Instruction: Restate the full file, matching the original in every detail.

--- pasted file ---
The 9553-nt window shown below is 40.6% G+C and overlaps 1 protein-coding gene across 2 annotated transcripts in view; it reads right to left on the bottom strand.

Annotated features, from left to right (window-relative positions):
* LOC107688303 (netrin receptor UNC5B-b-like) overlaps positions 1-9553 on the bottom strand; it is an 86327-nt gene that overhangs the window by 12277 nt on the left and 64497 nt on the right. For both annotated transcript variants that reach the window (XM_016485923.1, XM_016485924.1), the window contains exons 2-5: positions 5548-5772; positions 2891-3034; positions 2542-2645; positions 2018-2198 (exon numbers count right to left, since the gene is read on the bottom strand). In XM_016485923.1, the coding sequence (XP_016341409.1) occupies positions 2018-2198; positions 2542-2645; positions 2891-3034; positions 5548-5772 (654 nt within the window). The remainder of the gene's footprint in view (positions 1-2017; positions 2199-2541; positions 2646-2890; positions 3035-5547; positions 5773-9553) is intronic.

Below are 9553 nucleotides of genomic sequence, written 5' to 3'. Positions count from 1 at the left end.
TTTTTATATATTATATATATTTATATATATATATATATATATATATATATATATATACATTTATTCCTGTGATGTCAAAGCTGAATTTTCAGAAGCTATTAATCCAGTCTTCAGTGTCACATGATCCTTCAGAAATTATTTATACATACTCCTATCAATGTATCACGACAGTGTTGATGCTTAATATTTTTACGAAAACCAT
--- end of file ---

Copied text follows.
The 9553-nt window shown below is 40.6% G+C and overlaps 1 protein-coding gene across 2 annotated transcripts in view; it reads right to left on the bottom strand.

Annotated features, from left to right (window-relative positions):
* LOC107688303 (netrin receptor UNC5B-b-like) overlaps positions 1-9553 on the bottom strand; it is an 86327-nt gene that overhangs the window by 12277 nt on the left and 64497 nt on the right. For both annotated transcript variants that reach the window (XM_016485923.1, XM_016485924.1), the window contains exons 2-5: positions 5548-5772; positions 2891-3034; positions 2542-2645; positions 2018-2198 (exon numbers count right to left, since the gene is read on the bottom strand). In XM_016485923.1, the coding sequence (XP_016341409.1) occupies positions 2018-2198; positions 2542-2645; positions 2891-3034; positions 5548-5772 (654 nt within the window). The remainder of the gene's footprint in view (positions 1-2017; positions 2199-2541; positions 2646-2890; positions 3035-5547; positions 5773-9553) is intronic.

Below are 9553 nucleotides of genomic sequence, written 5' to 3'. Positions count from 1 at the left end.
TTTTTATATATTATATATATTTATATATATATATATATATATATATATATATATATACATTTATTCCTGTGATGTCAAAGCTGAATTTTCAGAAGCTATTAATCCAGTCTTCAGTGTCACATGATCCTTCAGAAATTATTTATACATACTCCTATCAATGTATCACGACAGTGTTGATGCTTAATATTTTTACGAAAACCAT